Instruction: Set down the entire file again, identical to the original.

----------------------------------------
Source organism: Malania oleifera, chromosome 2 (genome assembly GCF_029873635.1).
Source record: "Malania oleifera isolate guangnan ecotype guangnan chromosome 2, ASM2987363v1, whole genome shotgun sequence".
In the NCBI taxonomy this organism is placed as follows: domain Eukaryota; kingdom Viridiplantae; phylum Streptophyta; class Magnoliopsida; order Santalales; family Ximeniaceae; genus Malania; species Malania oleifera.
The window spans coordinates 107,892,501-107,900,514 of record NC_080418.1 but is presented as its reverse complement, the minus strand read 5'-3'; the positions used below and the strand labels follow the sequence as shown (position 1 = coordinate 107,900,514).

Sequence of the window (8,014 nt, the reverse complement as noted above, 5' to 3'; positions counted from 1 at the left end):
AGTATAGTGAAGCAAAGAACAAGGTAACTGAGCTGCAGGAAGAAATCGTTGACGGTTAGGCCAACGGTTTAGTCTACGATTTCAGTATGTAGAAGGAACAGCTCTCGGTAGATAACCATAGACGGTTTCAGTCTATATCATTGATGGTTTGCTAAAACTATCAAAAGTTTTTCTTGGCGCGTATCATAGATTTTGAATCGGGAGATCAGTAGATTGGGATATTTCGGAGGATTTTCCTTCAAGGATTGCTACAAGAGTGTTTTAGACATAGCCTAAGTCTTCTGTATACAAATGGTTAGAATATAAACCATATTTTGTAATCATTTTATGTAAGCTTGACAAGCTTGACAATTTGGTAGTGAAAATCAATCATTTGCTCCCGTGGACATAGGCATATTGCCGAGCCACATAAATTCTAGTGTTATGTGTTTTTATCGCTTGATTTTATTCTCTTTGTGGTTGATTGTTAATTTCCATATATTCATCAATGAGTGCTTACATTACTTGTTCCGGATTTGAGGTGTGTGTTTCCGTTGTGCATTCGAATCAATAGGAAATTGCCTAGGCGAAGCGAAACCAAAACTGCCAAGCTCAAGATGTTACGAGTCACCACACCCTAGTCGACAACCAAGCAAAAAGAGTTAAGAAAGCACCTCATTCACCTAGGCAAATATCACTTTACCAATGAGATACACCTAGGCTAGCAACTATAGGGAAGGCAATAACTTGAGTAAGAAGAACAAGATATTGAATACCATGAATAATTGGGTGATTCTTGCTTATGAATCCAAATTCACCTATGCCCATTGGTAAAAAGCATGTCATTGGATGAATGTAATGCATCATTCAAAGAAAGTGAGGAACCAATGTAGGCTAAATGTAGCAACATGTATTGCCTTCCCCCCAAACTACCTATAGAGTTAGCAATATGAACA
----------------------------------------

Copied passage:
Source organism: Malania oleifera, chromosome 2 (genome assembly GCF_029873635.1).
Source record: "Malania oleifera isolate guangnan ecotype guangnan chromosome 2, ASM2987363v1, whole genome shotgun sequence".
In the NCBI taxonomy this organism is placed as follows: domain Eukaryota; kingdom Viridiplantae; phylum Streptophyta; class Magnoliopsida; order Santalales; family Ximeniaceae; genus Malania; species Malania oleifera.
The window spans coordinates 107,892,501-107,900,514 of record NC_080418.1 but is presented as its reverse complement, the minus strand read 5'-3'; the positions used below and the strand labels follow the sequence as shown (position 1 = coordinate 107,900,514).

Sequence of the window (8,014 nt, the reverse complement as noted above, 5' to 3'; positions counted from 1 at the left end):
AGTATAGTGAAGCAAAGAACAAGGTAACTGAGCTGCAGGAAGAAATCGTTGACGGTTAGGCCAACGGTTTAGTCTACGATTTCAGTATGTAGAAGGAACAGCTCTCGGTAGATAACCATAGACGGTTTCAGTCTATATCATTGATGGTTTGCTAAAACTATCAAAAGTTTTTCTTGGCGCGTATCATAGATTTTGAATCGGGAGATCAGTAGATTGGGATATTTCGGAGGATTTTCCTTCAAGGATTGCTACAAGAGTGTTTTAGACATAGCCTAAGTCTTCTGTATACAAATGGTTAGAATATAAACCATATTTTGTAATCATTTTATGTAAGCTTGACAAGCTTGACAATTTGGTAGTGAAAATCAATCATTTGCTCCCGTGGACATAGGCATATTGCCGAGCCACATAAATTCTAGTGTTATGTGTTTTTATCGCTTGATTTTATTCTCTTTGTGGTTGATTGTTAATTTCCATATATTCATCAATGAGTGCTTACATTACTTGTTCCGGATTTGAGGTGTGTGTTTCCGTTGTGCATTCGAATCAATAGGAAATTGCCTAGGCGAAGCGAAACCAAAACTGCCAAGCTCAAGATGTTACGAGTCACCACACCCTAGTCGACAACCAAGCAAAAAGAGTTAAGAAAGCACCTCATTCACCTAGGCAAATATCACTTTACCAATGAGATACACCTAGGCTAGCAACTATAGGGAAGGCAATAACTTGAGTAAGAAGAACAAGATATTGAATACCATGAATAATTGGGTGATTCTTGCTTATGAATCCAAATTCACCTATGCCCATTGGTAAAAAGCATGTCATTGGATGAATGTAATGCATCATTCAAAGAAAGTGAGGAACCAATGTAGGCTAAATGTAGCAACATGTATTGCCTTCCCCCCAAACTACCTATAGAGTTAGCAATATGAACA